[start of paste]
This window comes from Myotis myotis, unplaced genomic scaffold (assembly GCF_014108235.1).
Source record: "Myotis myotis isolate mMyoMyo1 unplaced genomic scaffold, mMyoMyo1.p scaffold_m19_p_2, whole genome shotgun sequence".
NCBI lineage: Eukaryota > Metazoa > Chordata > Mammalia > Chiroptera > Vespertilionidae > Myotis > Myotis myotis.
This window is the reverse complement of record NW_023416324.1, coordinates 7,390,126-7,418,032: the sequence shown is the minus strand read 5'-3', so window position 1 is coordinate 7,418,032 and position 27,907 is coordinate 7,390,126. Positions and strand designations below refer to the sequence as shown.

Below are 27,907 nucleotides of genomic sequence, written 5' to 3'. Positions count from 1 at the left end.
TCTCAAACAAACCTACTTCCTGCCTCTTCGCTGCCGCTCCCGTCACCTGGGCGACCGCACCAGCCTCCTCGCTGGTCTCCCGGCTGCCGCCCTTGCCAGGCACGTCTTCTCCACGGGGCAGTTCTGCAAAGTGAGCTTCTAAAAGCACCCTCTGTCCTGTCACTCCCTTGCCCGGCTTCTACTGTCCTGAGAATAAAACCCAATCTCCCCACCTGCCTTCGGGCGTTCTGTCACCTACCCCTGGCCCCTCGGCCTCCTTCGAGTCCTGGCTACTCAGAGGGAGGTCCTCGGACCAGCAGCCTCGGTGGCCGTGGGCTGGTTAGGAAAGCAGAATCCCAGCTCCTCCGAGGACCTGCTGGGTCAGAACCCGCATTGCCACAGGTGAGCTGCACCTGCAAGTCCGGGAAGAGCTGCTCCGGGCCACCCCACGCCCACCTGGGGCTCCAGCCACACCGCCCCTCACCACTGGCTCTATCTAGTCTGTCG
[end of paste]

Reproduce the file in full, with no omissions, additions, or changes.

This window comes from Myotis myotis, unplaced genomic scaffold (assembly GCF_014108235.1).
Source record: "Myotis myotis isolate mMyoMyo1 unplaced genomic scaffold, mMyoMyo1.p scaffold_m19_p_2, whole genome shotgun sequence".
NCBI lineage: Eukaryota > Metazoa > Chordata > Mammalia > Chiroptera > Vespertilionidae > Myotis > Myotis myotis.
This window is the reverse complement of record NW_023416324.1, coordinates 7,390,126-7,418,032: the sequence shown is the minus strand read 5'-3', so window position 1 is coordinate 7,418,032 and position 27,907 is coordinate 7,390,126. Positions and strand designations below refer to the sequence as shown.

Below are 27,907 nucleotides of genomic sequence, written 5' to 3'. Positions count from 1 at the left end.
TCTCAAACAAACCTACTTCCTGCCTCTTCGCTGCCGCTCCCGTCACCTGGGCGACCGCACCAGCCTCCTCGCTGGTCTCCCGGCTGCCGCCCTTGCCAGGCACGTCTTCTCCACGGGGCAGTTCTGCAAAGTGAGCTTCTAAAAGCACCCTCTGTCCTGTCACTCCCTTGCCCGGCTTCTACTGTCCTGAGAATAAAACCCAATCTCCCCACCTGCCTTCGGGCGTTCTGTCACCTACCCCTGGCCCCTCGGCCTCCTTCGAGTCCTGGCTACTCAGAGGGAGGTCCTCGGACCAGCAGCCTCGGTGGCCGTGGGCTGGTTAGGAAAGCAGAATCCCAGCTCCTCCGAGGACCTGCTGGGTCAGAACCCGCATTGCCACAGGTGAGCTGCACCTGCAAGTCCGGGAAGAGCTGCTCCGGGCCACCCCACGCCCACCTGGGGCTCCAGCCACACCGCCCCTCACCACTGGCTCTATCTAGTCTGTCG